Baltimore, MD – Feb. 7, 2018 - On February 4, 2018, the Jewish Museum of Maryland (JMM) opened Beyond Duty: Diplomats Recognized as Righteous Among the Nations, a traveling exhibit developed by Yad Vashem, the World Holocaust Remembrance Center in Jerusalem. The exhibit, which runs through March 25, honors the diplomats around the world who saved the lives of Jews from Nazi extermination.

Throughout the 28 panels, the personal stories of nine diplomats who were recognized as “Righteous Among the Nations” by the State of Israel are shared. These diplomats, who hailed from countries across the globe, operated a range of rescue operations during the Holocaust. Their stories are interspersed chronologically into the historical narrative of World War II.

Beyond Duty pays tribute to the 34 diplomats recognized as Righteous among who upheld the decency of human values, showing incredible bravery at the risk of their careers, their lives and their family’s safety,” said Marvin Pinkert, executive director the JMM. “It’s important that we learn from those whose integrity guided them to do what is right for humanity.”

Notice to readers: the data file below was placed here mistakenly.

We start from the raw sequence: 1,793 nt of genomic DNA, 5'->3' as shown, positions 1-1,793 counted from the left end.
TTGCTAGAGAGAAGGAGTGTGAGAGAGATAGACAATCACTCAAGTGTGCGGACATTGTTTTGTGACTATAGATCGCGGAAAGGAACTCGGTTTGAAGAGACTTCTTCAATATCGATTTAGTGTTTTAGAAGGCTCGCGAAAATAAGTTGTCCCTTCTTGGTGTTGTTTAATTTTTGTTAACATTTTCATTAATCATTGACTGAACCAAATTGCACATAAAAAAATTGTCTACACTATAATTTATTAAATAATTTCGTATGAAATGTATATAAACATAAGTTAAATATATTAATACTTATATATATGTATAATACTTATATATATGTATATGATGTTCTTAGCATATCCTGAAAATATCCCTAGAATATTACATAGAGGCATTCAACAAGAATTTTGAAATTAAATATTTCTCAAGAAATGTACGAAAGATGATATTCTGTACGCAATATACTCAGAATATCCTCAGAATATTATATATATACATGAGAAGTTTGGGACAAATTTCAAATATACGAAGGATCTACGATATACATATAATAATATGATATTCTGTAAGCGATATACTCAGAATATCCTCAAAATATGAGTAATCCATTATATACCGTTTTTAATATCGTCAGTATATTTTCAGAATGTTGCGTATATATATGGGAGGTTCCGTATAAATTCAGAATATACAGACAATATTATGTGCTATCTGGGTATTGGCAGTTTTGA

Following this premier, Beyond Duty will be on display at the U.S. Capital in Washington, D.C. on April 9 for the Israeli Holocaust Remembrance Day.

Reuven Azar, Deputy Head of Mission at The Embassy of Israel

Between 1933 and 1941, Nazi Germany pursued a policy that dispossessed the Jews of their rights and property. This policy gained broad support in Germany and much of occupied Europe. In 1941, following the invasion of the Soviet Union, the Nazi and their collaborators launched the systematic extermination of the Jews. By the end of 1941, the policy had developed into an overall comprehensive, systematic murder operation that the Nazis called “The Final Solution to the Jewish Question.”

While many countries of the free world were reluctant to help the Jewish refugees, a small number of diplomats took extraordinary measures to act against their government’s policies to help those who faced annihilation by the Nazi regime. When faced with the plight of the Jews, they decided that although they were of different nationality and religion, they could not continue with their professional routine. Instead, they choose to defy their superiors and if necessary, suffer the consequences.

Leading up to the exhibit, the JMM is presenting two Holocaust-themed educational programs. On January 21 there will be a 1pm public program on YIVO and the Lost Jewish Library of Vilna with Jonathan Brent, Executive Director of the YIVO Institute for Jewish Research and on January 28th at 3:30pm, a members-only preview screening of the new documentary I Missed My Train about a Dutch Holocaust survivor who revisits his experiences as a child in hiding.

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